SAN JOSE — The Broncos and the Panthers are the main attraction at Super Bowl 50, but the Patriots’ performance in their 20-18 loss to Denver in the AFC Championship game was still a hot topic Monday as the media world descended on the Bay Area.
Tom Brady was hit a career-high 20 times in the loss, with pass rushers DeMarcus Ware and Von Miller teeing off on tackles Sebastian Vollmer and Marcus Cannon.
The crowd noise at Sports Authority Stadium forced the Patriots to use a silent snap count and didn’t allow Brady to mix up his cadence.
“I could hardly hear myself talk into my own microphone,” said Boomer Esiason, who called the game for Westwood One radio and will be a part of CBS’s Super Bowl pregame show. “I forgot just how loud Mile High Stadium could be and how difficult it must have been for Vollmer and Cannon.
“With those guys [Ware and Miller] coming off the end like that, they were like sprinters. It makes it a very, very difficult situation. I give Brady a lot of credit for standing there and taking that beating and almost getting his team a win.”
Brady hasn’t drawn much criticism for the loss, but his bosses haven’t been so lucky. Offensive line coach Dave DeGuglielmo left the team last week after not having his contract renewed, while Bill Belichick and Josh McDaniels have been criticized for not having in-game adjustments.
Former Patriots offensive lineman Matt Light was particularly critical of the coaching staff, saying Friday on WAAF 97.7-FM that a lack of preparation cost the Patriots.
“It blows my mind that, really, the game was lost because of a snap count,” Light said. “I don’t think that they practiced their snap count at all, really, to any degree. We went into a game being able to snap silent count five different ways. Not two. Five. And in that game, I watched them on the snap count and I was blown away. You’re handcuffing your tackles, and that’s what happens when you don’t effectively run a silent snap count. And it was terrible to watch.”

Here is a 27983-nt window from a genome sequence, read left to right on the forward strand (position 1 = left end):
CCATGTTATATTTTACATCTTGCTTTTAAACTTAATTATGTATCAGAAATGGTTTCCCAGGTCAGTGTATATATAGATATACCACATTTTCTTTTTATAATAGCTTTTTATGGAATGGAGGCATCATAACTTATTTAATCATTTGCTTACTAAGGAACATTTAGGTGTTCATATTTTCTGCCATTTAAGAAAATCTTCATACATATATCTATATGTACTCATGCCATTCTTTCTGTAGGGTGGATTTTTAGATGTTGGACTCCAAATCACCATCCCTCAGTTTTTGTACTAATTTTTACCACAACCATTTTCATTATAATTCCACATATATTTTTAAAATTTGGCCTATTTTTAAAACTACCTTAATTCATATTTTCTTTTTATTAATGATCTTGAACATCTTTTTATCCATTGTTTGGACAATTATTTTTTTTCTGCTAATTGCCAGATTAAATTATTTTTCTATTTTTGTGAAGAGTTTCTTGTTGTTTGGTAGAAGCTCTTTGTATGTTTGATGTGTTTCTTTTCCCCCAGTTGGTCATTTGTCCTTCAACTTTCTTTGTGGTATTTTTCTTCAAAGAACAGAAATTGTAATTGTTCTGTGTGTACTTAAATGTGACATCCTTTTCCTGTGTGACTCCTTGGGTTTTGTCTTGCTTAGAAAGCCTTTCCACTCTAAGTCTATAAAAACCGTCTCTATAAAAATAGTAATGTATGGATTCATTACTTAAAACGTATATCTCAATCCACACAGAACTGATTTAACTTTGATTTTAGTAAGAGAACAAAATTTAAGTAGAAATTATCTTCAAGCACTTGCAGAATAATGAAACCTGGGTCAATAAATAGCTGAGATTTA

“It wasn’t the talent on the field. They could have beat that team with a little bit more preparation and doing things a little better, and it didn’t happen.”
Monday night, Miller said that Ware provided tips to his teammates about the Patriots’ snap count, but wouldn’t go as far to say that center Bryan Stork was tipping off the timing.
“DeMarcus, he’s seen every type of snap count or cadence out there, so he’s definitely able to give us information and give us little beads to get off of the ball,” Miller said. “I don’t think [Stork] was giving it away. Every center has the head bob.”
Esiason said it wasn’t just a matter of the Broncos timing the snap count. The noise also prevented the Patriots from using an uptempo offense, and the Broncos were also able to time their jump based on the play clock.
“They know when it gets under three seconds on the down clock, the defenders can see that, so they can anticipate that,” Esiason said. “Ultimately if that game is played at Gillette (Stadium), I think it’s a Patriot win.”
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The NFL changed the timing of its annual Super Bowl media day, moving the event from Tuesday morning to Monday night for prime-time television.
The format was the same, with the Broncos and Panthers each getting an hour in front of reporters at the San Jose Sharks’ SAP Center. And there were the usual whacky costumes and off-the–wall questions. An Austrian TV reporter dressed as a downhill skier, a Mexican radio station asked questions with a hand puppet, and Miller was asked about his favorite dance moves and “Star Wars” character.
The NFL also added a red carpet element to the event. The star players on each teams were introduced on a catwalk built as a replica of the Golden Gate Bridge.
“We’ve come a long way,” Broncos defensive coordinator Wade Phillips said. “It just seems to get bigger and bigger.”
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One of the Broncos’ team buses was involved in a minor accident Monday afternoon when taking the players back to their hotel after practice.
The accident occurred on US Route 101 southbound, and team spokesman Patrick Smythe said no injuries were sustained and the team arrived safely back at their hotel in Santa Clara.
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Levi’s Stadium opened in 2014 with beautiful amenities and technological advancements, but the 49ers’ stadium had significant issues with the condition of its turf over its first two seasons.
The 49ers had to re-sod the turf five times in 2014, and this year Ravens kicker Justin Tucker missed a field goal when a chunk of turf gave way under his plant foot.
The NFL planted 75,000 square feet of new sod at the stadium beginning Jan. 11, and 49ers CEO Jed York said Monday that he is not concerned about the field condition for Sunday night’s game. No events have been held on the turf since it was installed.
“Nice and green, nice and thick, lots of rain,” York said.
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The Santa Clara weather forecast calls for rain through Wednesday, but calls for plenty of sunshine Thursday through Sunday, and conditions for Sunday’s game could be pristine: high of 72, low of 48, with no rain.